LOS ANGELES (AP) — An offshore pipeline involved in a 2021 oil spill that fouled Southern California beaches is being put back in service, the operator said.
Amplify Energy Corp. said Monday that it received approval from federal regulatory agencies to restart operations and last weekend began the process of filling the pipeline, which is expected to take about two weeks.
“Following the line fill process, the pipeline will be operated in accordance with the restart procedures that were reviewed and approved by the Pipeline and Hazardous Materials Safety Administration,” the Houston-based company said in a press release.
The pipeline carries oil to shore from platforms in San Pedro Bay, near the Los Angeles and Long Beach harbors.
Amplify Energy recently announced a settlement with companies associated with two ships it accused of dragging anchors and striking the pipeline during a January 2021 storm, leading to the spill of 25,000 gallons (94,600 liters) of crude oil months later.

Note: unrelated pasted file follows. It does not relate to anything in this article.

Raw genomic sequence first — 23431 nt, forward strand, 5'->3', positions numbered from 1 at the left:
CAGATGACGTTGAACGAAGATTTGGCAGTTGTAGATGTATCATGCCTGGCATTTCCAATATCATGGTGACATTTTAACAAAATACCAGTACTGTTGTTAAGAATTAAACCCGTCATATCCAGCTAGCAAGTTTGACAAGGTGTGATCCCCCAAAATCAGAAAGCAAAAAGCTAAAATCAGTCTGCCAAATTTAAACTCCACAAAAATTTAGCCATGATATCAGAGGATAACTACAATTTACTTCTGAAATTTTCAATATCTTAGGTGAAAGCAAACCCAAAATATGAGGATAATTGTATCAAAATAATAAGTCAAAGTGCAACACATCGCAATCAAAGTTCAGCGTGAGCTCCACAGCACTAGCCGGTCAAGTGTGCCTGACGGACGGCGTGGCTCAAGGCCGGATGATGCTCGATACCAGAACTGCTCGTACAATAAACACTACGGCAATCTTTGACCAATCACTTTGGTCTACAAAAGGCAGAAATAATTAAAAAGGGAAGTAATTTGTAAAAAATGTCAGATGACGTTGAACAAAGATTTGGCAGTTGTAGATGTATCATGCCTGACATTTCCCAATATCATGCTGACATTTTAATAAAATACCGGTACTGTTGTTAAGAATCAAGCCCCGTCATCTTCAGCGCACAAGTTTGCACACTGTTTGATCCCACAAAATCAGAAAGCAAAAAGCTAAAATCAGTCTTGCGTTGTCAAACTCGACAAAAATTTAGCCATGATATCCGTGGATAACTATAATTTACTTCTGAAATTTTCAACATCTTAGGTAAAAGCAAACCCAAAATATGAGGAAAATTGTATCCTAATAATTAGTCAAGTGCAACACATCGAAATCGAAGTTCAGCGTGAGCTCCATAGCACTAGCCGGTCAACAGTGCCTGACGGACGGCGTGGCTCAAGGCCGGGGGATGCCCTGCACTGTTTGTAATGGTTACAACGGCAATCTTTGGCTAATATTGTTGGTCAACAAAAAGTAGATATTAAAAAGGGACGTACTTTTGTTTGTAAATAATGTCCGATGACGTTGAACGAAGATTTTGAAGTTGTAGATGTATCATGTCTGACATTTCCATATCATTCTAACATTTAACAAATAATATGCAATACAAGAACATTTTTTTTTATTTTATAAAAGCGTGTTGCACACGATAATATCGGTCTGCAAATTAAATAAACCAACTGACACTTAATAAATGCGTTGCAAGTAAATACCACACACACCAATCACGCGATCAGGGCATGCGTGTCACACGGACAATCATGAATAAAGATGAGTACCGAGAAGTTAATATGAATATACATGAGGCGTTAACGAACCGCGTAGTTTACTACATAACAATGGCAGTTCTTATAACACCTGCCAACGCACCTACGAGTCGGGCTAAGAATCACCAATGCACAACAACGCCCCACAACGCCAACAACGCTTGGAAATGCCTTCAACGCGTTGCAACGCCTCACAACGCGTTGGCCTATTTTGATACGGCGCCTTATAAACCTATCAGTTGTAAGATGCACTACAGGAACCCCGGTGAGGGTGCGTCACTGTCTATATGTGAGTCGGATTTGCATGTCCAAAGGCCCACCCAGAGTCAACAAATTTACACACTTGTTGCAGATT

“The approval from federal regulatory agencies and the receipt of $85 million in net proceeds from the vessels that struck and damaged our pipeline substantially concludes a very challenging last 18 months for the Company,” Amplify said.
While less severe than initially feared, the oil spill created a miles-wide sheen in the ocean and sent blobs of crude ashore, primarily impacting the cities of Huntington Beach and Newport Beach. It further shuttered beaches for a week and fisheries for more than a month, oiled birds and threatened area wetlands.
Southern California fishermen, tourism companies and property owners sued Amplify and the shipping vessels seeking compensation for their losses. Amplify agreed to pay $50 million and the vessel companies agreed to pay $45 million to settle those lawsuits.
Amplify also reached a plea deal with federal authorities for negligently discharging crude.
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